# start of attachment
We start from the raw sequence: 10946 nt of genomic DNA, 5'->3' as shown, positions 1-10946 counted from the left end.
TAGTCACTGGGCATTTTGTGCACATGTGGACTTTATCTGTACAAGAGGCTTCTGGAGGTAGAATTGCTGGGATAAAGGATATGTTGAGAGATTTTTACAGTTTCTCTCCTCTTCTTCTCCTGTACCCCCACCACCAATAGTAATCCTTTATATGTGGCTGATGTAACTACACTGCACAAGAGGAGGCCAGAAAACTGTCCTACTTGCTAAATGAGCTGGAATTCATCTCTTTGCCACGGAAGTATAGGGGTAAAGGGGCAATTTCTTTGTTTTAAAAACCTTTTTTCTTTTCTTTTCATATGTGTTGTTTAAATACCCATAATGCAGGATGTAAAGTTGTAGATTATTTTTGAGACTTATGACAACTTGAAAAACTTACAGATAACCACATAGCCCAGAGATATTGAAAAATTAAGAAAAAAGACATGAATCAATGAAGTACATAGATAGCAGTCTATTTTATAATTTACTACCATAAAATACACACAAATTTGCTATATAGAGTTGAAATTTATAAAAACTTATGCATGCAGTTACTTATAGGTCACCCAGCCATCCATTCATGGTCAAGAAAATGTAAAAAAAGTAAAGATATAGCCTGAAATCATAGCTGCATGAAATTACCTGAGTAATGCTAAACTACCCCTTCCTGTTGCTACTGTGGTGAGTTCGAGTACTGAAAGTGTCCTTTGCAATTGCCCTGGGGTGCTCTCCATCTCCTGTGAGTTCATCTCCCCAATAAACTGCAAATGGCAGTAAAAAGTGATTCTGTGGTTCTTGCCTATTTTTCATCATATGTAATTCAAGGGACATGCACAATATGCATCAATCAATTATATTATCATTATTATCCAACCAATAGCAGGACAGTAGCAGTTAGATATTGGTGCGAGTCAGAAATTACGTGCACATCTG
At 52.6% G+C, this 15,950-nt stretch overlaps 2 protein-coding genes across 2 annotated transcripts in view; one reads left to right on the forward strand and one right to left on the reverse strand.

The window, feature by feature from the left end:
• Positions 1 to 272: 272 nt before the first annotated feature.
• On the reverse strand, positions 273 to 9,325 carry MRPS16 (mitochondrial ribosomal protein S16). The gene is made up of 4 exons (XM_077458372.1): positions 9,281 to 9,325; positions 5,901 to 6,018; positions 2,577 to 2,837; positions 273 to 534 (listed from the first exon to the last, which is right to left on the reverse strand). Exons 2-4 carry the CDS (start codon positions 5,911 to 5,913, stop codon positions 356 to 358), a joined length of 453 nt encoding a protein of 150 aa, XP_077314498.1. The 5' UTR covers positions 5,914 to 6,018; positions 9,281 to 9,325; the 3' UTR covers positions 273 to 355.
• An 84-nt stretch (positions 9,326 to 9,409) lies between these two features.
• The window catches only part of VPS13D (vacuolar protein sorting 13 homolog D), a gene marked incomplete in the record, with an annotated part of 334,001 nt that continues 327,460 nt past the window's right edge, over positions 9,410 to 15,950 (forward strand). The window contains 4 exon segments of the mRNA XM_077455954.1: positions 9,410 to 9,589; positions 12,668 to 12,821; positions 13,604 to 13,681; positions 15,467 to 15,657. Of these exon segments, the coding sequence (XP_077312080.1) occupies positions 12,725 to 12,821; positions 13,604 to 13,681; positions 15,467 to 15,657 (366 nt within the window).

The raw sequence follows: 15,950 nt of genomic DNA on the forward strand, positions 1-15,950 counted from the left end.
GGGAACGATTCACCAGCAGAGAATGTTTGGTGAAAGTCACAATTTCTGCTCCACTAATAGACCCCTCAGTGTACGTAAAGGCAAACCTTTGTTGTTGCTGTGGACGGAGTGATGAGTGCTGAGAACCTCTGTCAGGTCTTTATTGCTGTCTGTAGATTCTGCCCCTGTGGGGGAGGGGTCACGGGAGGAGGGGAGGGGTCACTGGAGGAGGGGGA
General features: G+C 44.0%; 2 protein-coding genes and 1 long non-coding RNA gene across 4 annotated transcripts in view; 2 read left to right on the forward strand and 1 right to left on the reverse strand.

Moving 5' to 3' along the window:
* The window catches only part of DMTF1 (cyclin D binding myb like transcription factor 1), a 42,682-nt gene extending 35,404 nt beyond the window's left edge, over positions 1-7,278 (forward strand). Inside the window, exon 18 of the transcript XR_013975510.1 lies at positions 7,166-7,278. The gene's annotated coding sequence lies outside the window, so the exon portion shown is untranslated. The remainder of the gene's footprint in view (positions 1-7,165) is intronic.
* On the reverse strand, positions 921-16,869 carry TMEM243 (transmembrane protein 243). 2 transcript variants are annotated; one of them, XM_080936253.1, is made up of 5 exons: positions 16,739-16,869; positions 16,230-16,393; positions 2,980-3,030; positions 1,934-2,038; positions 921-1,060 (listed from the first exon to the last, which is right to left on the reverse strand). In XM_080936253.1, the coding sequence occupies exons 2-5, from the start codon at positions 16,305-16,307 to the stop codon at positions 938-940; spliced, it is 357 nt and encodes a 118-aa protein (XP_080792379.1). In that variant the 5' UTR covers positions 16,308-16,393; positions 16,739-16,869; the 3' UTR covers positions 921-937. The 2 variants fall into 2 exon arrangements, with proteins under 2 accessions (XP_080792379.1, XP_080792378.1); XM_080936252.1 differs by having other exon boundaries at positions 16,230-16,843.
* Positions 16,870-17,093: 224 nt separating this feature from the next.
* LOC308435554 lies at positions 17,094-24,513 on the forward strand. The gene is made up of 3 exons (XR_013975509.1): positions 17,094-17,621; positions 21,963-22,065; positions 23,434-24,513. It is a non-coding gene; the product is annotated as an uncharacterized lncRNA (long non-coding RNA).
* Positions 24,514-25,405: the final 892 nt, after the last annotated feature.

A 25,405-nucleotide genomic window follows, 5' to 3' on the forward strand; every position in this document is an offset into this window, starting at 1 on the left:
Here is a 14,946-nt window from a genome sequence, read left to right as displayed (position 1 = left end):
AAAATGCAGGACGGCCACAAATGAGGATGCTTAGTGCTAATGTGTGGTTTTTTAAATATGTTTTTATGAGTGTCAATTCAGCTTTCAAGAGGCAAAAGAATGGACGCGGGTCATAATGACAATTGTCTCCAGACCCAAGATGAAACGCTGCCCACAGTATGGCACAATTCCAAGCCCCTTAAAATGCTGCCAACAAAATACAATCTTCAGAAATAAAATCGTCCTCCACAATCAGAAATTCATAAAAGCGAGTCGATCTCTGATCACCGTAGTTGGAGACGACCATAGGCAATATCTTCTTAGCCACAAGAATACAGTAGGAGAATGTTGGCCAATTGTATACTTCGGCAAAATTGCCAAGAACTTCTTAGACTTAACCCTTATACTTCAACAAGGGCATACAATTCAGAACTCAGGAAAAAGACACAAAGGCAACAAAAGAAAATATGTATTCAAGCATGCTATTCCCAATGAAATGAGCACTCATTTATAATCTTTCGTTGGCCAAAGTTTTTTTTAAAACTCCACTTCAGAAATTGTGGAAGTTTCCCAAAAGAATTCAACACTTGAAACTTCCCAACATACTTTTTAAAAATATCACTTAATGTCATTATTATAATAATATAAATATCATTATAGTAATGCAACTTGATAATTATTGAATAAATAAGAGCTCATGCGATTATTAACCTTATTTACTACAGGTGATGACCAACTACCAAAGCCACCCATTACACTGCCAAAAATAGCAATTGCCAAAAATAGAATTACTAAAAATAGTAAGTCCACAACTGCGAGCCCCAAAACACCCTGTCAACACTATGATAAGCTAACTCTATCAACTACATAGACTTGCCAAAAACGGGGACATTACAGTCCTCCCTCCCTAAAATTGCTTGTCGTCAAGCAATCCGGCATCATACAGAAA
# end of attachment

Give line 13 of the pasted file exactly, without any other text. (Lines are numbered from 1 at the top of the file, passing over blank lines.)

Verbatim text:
* The window catches only part of DMTF1 (cyclin D binding myb like transcription factor 1), a 42,682-nt gene extending 35,404 nt beyond the window's left edge, over positions 1-7,278 (forward strand). Inside the window, exon 18 of the transcript XR_013975510.1 lies at positions 7,166-7,278. The gene's annotated coding sequence lies outside the window, so the exon portion shown is untranslated. The remainder of the gene's footprint in view (positions 1-7,165) is intronic.